Denver sculptor Rik Sargent pauses to connect with his 1.5 ton bronze “One World One Water” sculpture moments after its permanent installation in front of the Student Success building April 18.
The massive piece was commissioned and donated by Valerie Gates. It spent six months on display at the Bozeman Public Library in Montana before moving to Auraria in time for the Metro name change bill signing ceremony.
The water drop shape is engraved with hundreds of tiny details that depict 20 habitats, 100 animals and industrial water users. The ground around the installation will be shaped like ripples from its base.
“The thought on the piece is one world one water, it’s unity through diversity,” said Sargent. “This is the thing that I love so much about Metro University — the unity of your student population. I think that piece represents, for me, a real respect for the Metro community and the diversity that’s there.”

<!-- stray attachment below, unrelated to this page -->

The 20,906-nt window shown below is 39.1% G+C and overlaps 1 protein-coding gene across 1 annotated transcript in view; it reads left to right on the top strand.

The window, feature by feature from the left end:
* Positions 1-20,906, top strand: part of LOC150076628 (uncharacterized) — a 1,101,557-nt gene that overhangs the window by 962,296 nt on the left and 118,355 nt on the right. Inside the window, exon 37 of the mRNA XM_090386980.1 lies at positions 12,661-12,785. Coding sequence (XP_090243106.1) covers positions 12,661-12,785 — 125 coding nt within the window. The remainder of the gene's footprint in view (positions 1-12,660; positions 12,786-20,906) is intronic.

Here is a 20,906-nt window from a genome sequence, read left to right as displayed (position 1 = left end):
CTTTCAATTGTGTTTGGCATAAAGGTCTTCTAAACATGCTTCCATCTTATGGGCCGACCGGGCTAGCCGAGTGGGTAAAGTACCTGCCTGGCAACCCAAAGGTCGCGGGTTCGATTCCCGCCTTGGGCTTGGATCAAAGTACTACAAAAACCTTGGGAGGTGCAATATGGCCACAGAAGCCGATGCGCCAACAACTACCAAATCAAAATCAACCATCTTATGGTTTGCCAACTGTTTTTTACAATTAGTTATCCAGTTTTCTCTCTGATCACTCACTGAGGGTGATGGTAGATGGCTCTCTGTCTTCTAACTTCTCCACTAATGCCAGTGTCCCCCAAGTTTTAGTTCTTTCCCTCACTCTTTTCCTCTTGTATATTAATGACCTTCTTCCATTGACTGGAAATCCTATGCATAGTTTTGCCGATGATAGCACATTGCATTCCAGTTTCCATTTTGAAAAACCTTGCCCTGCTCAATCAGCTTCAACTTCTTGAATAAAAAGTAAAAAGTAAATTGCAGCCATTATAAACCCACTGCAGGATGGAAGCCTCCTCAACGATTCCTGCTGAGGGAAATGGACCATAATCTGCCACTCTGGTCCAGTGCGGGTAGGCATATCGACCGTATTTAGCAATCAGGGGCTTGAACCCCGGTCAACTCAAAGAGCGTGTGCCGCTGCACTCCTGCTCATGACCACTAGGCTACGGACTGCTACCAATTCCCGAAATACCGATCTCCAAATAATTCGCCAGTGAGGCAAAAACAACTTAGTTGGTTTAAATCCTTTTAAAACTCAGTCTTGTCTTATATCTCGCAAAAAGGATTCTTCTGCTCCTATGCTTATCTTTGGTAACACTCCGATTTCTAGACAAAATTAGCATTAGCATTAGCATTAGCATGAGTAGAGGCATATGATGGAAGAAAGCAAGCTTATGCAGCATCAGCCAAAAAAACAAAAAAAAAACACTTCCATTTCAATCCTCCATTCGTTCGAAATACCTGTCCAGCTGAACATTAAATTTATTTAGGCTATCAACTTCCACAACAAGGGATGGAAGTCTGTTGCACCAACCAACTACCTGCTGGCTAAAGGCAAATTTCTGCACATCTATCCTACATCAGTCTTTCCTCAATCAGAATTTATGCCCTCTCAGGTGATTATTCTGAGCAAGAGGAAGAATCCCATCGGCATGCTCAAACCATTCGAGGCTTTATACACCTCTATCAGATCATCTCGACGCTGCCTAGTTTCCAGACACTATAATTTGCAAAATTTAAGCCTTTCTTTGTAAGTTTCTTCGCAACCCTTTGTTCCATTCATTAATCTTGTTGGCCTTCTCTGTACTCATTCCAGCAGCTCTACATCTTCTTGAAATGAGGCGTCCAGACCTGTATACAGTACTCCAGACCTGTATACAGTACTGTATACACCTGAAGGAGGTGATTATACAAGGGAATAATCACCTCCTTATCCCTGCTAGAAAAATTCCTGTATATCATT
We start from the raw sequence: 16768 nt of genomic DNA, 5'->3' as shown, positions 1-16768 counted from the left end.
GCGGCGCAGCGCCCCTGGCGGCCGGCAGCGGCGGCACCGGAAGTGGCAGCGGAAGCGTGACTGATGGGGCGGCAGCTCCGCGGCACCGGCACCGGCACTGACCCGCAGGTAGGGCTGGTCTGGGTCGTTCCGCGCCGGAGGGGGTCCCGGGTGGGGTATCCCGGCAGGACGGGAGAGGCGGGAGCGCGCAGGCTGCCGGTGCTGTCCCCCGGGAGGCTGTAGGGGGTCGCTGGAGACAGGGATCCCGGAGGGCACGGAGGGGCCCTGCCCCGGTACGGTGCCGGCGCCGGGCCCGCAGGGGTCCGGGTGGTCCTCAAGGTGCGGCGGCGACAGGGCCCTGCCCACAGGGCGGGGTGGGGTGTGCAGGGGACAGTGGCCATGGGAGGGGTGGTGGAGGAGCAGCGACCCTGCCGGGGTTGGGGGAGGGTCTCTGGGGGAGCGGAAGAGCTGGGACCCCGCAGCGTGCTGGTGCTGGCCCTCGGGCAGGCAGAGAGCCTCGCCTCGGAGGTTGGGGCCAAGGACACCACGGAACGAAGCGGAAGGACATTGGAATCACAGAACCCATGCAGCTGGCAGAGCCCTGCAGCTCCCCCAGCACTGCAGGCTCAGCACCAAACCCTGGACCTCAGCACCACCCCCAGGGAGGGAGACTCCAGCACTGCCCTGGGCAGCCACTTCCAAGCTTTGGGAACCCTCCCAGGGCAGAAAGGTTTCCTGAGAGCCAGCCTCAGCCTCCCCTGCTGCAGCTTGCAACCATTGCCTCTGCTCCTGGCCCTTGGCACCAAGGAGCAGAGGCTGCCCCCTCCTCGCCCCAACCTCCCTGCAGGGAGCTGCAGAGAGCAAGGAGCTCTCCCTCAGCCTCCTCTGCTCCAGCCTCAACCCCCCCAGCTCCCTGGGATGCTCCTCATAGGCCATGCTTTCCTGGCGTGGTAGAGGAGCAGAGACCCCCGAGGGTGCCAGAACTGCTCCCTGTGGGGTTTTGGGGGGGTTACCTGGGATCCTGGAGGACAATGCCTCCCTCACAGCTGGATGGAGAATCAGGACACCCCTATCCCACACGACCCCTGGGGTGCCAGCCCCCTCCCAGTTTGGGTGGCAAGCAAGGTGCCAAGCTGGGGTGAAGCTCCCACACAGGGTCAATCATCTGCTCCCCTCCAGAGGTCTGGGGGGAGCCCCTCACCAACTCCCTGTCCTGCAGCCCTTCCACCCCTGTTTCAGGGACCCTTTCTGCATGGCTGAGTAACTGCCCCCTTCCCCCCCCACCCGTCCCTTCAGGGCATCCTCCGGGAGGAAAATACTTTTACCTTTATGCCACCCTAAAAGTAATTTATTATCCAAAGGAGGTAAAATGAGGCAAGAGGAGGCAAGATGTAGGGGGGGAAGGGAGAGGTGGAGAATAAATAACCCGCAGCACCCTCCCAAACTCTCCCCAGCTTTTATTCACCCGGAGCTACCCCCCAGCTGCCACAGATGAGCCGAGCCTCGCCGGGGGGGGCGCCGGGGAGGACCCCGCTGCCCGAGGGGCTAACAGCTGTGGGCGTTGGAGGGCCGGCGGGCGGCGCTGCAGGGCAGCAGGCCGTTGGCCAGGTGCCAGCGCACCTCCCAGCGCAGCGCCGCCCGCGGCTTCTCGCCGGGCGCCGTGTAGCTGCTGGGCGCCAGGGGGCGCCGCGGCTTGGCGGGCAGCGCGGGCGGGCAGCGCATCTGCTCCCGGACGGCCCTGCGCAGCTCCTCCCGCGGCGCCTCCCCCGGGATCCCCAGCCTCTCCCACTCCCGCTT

In conjunction with the opening of Metro’s OWOW Center for Urban Water Education and Stewardship, a new Pilot Water Studies minor will be introduced in the curriculum this fall.
“It’s a symbol the represents that realness of this program, Sargent said. “This isn’t just a fly-by night opportunity, this is a real commitment that the school has made to a program that will last for many years and hopefully enrich a lot of lives. The whole water renaissance is quite extraordinary of our time.
The sculpture will be formally dedicated May 2 at 4:30 p.m.
“It’s the fulfillment of the circle. It finally came home and I couldn’t be happier,” Sargent said.